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Pioneers, Ploughs, and Politics: New Brunswick Planned Settlements

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St. Thomas Anglican Church Conclusion

Presbyterians, Roman Catholics, and Methodists
The Presbyterians and Roman Catholics also had an early presence in the Stanley area. The Rev. Daniel McCurdy (1806-1873), of Onslow, Nova Scotia, was holding Presbyterian services on the Nashwaak about 1839. A student of Thomas McCulloch, McCurdy's mission field included Keswick Ridge, Harvey, Caverhill, Nashwaak, and Stanley. He laboured there for about 10 years before heading to Canada West.
It was not until 1855 that the Rev. Peter Keay (ca. 1828-1873), a native of Aberdeenshire, Scotland, was appointed Stanley's first permanent Presbyterian minister. He held services in the second schoolhouse built near the top of Stanley Hill, as well as at several locations in the surrounding area. Having studied medicine for a time, Keay was also called upon to minister to the sick. He remained at Stanley until 1868, the year that St. Peter's Church was built.
Like the Presbyterians, Stanley's Roman Catholic families first met for services in private homes. The first Mass was probably offered in 1836 by the Rev. Michael McSweeney, of Fredericton, in a large room in Mr. McGuire's tavern. Following McSweeney's death the same year, the next pastor of Fredericton, the Rev. William Dollard, who later became the first Roman Catholic Bishop of New Brunswick, travelled to Stanley yearly to offer up Mass. About 1845 the land company sold a company house and one-half acre of land in the village to Father Dollard. The house functioned as a chapel for several years. The present St. Patrick's Church was completed in 1870 under the Rev. James McDevitt's supervision, but there was no resident priest in the community until the 20th century.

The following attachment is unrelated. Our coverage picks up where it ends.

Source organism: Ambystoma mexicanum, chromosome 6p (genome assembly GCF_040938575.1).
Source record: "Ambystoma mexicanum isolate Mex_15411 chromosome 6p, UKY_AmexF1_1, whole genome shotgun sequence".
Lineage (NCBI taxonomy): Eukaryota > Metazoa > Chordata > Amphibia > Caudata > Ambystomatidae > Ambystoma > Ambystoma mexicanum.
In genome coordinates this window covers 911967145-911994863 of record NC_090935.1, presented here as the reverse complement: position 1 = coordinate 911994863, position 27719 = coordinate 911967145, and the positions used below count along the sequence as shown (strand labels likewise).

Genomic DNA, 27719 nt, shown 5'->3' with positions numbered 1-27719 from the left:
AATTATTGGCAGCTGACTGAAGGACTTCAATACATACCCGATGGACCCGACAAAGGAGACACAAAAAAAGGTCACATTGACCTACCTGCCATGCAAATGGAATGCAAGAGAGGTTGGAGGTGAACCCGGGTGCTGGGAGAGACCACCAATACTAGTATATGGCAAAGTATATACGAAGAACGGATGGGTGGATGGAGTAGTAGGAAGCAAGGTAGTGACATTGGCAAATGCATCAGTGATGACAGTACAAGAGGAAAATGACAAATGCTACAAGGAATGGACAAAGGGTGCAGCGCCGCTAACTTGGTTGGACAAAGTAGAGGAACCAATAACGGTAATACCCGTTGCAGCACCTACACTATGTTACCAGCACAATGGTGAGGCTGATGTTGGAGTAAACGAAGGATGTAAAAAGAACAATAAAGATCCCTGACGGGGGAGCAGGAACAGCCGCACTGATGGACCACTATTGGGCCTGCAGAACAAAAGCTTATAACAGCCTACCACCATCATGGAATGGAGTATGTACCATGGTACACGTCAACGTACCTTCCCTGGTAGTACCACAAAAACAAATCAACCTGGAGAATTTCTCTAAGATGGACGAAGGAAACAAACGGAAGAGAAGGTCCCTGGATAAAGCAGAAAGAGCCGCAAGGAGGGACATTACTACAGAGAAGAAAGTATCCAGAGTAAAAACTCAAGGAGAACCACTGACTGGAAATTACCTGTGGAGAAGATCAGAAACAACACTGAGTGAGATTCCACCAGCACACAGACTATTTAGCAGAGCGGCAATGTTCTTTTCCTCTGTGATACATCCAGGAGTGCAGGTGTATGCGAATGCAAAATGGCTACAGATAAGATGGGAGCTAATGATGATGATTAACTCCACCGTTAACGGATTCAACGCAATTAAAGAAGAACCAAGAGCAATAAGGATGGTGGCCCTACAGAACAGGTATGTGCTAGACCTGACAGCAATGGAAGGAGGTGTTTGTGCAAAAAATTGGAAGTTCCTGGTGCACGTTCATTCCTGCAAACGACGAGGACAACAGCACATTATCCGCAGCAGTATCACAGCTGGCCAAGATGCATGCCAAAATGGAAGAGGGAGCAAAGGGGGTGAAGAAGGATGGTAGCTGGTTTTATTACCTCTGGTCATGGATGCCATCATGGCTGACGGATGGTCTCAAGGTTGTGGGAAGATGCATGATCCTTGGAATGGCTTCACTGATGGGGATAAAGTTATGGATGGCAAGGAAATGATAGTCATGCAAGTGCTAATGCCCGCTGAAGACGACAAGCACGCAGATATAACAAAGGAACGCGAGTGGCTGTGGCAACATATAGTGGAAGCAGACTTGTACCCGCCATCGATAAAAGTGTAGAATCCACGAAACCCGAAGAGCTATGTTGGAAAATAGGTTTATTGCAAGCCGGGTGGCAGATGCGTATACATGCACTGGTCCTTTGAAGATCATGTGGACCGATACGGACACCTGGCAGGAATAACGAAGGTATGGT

The Methodists appeared on the Nashwaak somewhat later than the other denominations, with the first church being built about 1872 on the Glen Road at the Stanley crossroads. This became a community project with the Methodists receiving help in constructing the building from their Roman Catholic and Protestant neighbours. The Rev. G. M. Campbell was ministering there in 1875. The first official board of the Stanley Methodist church was held much later, in 1888. Over time, other churches were built in surrounding communities. With the establishment of these and other social institutions, Stanley and area had become a permanent mark on the New Brunswick landscape.


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